Seventy-four points; 1,151 total net yards of offense; 143 offensive plays; 277 yards rushing with a 5.7 average per attempt; 58 percent conversion rate on third downs; nine touchdowns and one punt. The team that finished the regular season ranked No. 4 in the league in defense allowed 505 passing yards. All of this is a statistical description of Super Bowl LII.
Here’s more: That No. 4-ranked defense belonged to the Philadelphia Eagles, who gave up 33 points, to go along with 613 total yards, and didn’t force a single punt.
In fact, the Eagles made just one defensive play in the whole game:
With the Eagles trying to protect a 38-33 lead, the Patriots were looking at a second-and-2 from their own 33-yard line. Philadelphia defensive end Brandon Graham, who led the team with 9.5 sacks during the regular season, got a half-step on the offensive tackle, and got close enough to Tom Brady to slap the ball away for a sack-strip that was recovered by Derek Barnett. Ballgame. Dump the confetti.
That bit of history is recounted here as a way of making the point that this might not be the worst era in NFL history to be the 2018 Pittsburgh Steelers.
After completing a 3-1 preseason with a 39-24 victory over the Carolina Panthers last night at Heinz Field, the Steelers will enter the 2018 NFL season looking very much like a team that could find itself in a lot of games like Super Bowl LII, a team that will have to depend on its offense, particularly through the early stages of a year in which it will have to depend on its defense to continue to develop and improve through autumn and then into the winter.
As the 2018 offseason program ended and training camp loomed on the horizon, the issues with the Steelers offense were few, and by the middle of the preseason most of those question marks had been re-formed into exclamation points.
James Washington emerged as the sure-handed deep threat at wide receiver the Steelers needed to replace Martavis Bryant, who was traded to Oakland for a third-round pick during the draft. In addition to making plays regularly during practices, Washington had seven catches for 158 yards and two touchdowns during the preseason. Clearly, he is capable of filling that hole.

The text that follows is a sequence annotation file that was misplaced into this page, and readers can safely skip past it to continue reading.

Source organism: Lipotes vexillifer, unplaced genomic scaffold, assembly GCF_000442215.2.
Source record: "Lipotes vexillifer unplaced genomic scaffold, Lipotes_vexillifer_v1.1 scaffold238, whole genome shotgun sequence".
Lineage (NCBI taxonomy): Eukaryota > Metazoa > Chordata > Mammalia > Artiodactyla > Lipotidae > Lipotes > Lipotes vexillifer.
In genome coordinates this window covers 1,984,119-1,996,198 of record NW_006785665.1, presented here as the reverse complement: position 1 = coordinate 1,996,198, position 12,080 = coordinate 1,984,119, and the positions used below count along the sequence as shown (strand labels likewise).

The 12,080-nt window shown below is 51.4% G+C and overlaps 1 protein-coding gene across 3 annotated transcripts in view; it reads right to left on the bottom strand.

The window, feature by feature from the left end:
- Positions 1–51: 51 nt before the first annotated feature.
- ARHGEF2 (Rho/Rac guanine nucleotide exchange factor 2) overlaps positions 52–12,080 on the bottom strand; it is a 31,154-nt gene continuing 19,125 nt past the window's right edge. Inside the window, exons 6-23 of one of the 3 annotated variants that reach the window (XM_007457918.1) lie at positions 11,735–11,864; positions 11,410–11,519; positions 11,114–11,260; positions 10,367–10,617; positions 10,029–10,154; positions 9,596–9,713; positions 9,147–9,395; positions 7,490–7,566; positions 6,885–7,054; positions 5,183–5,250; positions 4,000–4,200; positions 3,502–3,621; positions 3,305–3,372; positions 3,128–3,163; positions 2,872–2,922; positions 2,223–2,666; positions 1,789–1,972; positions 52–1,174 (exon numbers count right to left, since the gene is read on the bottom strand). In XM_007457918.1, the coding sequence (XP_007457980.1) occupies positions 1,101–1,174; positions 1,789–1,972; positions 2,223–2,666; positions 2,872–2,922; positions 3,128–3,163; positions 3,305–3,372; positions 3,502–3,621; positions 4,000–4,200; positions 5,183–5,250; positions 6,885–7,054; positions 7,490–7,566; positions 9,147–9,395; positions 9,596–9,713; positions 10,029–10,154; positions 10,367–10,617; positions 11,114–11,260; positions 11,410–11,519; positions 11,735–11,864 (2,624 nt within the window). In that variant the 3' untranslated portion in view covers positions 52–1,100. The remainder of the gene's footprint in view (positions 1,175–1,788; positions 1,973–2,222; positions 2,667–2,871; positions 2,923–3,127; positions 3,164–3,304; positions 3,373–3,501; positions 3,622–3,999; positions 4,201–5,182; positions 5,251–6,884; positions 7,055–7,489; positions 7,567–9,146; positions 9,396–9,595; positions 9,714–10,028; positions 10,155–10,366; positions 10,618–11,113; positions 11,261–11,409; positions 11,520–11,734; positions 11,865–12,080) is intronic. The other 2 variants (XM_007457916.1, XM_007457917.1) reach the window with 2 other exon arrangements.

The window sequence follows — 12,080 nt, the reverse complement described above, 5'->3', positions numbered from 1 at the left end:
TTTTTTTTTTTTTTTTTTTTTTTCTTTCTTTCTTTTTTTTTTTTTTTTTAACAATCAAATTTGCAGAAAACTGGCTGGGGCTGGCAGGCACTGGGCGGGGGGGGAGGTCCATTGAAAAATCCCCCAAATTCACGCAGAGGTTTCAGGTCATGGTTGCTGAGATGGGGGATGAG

At the start of the 2017 season, Le’Veon Bell wasn’t quite Le’Veon Bell after missing all of the offseason, training camp, and the preseason, but James Conner wasn’t ready. A rookie who had missed a lot of time himself during the offseason and training camp with nagging injuries, Conner was behind Bell on the depth chart but unable to be the runner-receiver-blocker the position demands. This year, Conner is exponentially better in all three areas.
The offensive line issues came in the depth category, where Jerald Hawkins’ injury during OTAs meant there was a need for a swing tackle, and Ramon Foster’s knee injury in Latrobe thinned the interior depth because B.J. Finney became the starting left guard. But Matt Feiler emerged as a guy who potentially could play all five spots up front, while rookie Chuks Okorafor looked less and less like a guy who would need a redshirt year as the preseason progressed.
One of the consistent aspects of the camp/preseason phase is that the focus tends toward the new players who often are viewed as keys to improvement and ultimately success, but so often if that door is to be unlocked it will be done by the returning stars.